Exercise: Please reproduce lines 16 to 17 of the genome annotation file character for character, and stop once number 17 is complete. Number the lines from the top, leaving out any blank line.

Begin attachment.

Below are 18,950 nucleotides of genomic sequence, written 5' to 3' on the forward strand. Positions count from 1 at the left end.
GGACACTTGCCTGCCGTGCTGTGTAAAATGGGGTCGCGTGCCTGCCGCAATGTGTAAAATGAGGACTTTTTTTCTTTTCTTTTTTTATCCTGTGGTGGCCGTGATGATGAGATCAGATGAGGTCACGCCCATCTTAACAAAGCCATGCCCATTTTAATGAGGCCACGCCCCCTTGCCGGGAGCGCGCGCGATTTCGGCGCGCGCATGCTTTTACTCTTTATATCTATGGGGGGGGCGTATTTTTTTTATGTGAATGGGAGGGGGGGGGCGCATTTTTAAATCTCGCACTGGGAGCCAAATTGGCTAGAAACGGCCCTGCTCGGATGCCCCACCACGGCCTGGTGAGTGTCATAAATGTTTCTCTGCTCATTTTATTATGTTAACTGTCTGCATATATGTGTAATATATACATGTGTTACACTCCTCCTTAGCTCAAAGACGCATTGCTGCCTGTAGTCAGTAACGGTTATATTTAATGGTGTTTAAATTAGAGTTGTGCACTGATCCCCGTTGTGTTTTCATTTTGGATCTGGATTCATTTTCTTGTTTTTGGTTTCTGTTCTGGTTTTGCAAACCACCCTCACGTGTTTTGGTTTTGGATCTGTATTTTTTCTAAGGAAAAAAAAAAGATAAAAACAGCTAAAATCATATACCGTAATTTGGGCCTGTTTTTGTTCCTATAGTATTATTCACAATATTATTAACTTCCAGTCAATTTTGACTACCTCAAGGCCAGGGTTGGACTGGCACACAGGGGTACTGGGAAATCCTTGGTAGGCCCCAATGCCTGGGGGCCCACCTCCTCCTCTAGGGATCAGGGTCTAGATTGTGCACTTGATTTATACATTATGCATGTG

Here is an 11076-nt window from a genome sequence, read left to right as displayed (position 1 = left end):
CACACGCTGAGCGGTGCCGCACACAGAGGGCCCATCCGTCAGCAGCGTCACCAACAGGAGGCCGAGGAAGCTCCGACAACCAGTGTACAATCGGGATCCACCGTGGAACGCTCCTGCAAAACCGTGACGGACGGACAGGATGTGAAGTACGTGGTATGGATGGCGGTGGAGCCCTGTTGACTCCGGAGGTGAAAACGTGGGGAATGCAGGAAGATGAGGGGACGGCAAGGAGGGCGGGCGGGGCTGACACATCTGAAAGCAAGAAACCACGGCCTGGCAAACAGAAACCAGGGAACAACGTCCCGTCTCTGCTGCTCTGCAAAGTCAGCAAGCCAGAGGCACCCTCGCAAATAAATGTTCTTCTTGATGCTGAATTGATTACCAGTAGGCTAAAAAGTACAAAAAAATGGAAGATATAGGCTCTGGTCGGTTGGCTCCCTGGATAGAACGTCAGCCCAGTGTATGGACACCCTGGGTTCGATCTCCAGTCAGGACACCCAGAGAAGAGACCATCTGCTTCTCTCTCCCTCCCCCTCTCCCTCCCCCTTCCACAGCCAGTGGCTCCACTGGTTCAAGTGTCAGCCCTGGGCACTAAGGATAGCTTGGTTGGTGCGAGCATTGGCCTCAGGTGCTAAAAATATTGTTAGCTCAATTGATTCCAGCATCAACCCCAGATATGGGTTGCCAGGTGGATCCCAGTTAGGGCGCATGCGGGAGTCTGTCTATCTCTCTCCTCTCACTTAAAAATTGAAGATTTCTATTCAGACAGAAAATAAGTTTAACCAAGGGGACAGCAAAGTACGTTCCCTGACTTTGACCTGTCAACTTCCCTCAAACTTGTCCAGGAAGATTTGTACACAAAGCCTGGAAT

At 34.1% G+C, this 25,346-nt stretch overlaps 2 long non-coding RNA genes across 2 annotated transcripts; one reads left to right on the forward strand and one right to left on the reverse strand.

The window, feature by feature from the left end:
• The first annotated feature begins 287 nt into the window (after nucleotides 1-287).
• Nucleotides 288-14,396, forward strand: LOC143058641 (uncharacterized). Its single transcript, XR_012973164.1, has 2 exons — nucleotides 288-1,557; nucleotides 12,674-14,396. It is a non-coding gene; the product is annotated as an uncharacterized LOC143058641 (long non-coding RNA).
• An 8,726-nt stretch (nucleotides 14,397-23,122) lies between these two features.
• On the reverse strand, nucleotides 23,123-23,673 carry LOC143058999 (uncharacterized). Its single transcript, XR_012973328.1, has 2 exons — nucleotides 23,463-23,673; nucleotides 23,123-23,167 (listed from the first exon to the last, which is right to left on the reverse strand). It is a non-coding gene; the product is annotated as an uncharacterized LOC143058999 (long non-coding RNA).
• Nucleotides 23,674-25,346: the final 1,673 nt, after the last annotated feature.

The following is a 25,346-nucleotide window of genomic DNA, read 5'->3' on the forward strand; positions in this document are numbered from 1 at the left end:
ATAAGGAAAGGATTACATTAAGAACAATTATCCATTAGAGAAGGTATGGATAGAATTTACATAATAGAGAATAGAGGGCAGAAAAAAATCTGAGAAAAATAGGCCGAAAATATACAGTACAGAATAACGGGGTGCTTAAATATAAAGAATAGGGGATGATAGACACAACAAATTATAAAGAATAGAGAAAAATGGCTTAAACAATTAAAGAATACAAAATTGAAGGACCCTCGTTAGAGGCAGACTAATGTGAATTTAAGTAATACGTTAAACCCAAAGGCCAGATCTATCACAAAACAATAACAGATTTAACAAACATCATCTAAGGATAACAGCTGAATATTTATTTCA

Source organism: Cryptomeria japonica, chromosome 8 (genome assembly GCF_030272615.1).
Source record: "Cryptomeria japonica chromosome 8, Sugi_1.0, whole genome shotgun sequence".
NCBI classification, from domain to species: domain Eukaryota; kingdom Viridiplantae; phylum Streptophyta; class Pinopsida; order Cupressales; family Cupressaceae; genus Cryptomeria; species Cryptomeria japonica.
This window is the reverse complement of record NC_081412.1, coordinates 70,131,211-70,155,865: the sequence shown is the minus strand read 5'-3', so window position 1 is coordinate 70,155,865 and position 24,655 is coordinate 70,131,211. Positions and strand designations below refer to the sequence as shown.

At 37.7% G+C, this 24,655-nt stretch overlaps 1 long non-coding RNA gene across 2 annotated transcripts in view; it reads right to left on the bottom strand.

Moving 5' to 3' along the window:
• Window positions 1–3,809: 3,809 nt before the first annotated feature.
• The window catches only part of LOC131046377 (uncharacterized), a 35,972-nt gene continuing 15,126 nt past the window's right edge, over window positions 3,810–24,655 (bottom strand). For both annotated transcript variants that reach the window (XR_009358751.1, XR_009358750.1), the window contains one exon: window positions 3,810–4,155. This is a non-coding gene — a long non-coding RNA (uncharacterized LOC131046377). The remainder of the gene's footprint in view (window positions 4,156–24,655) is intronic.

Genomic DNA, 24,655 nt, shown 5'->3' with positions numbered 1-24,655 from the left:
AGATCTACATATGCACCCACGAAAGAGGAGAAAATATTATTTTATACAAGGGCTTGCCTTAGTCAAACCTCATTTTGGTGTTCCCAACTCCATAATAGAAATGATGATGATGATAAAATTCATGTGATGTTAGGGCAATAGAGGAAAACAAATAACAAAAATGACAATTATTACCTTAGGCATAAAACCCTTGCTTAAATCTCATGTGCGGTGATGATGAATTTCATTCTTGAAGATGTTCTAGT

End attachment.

NCBI classification, from domain to species: domain Eukaryota; kingdom Viridiplantae; phylum Streptophyta; class Pinopsida; order Cupressales; family Cupressaceae; genus Cryptomeria; species Cryptomeria japonica.
This window is the reverse complement of record NC_081412.1, coordinates 70,131,211-70,155,865: the sequence shown is the minus strand read 5'-3', so window position 1 is coordinate 70,155,865 and position 24,655 is coordinate 70,131,211. Positions and strand designations below refer to the sequence as shown.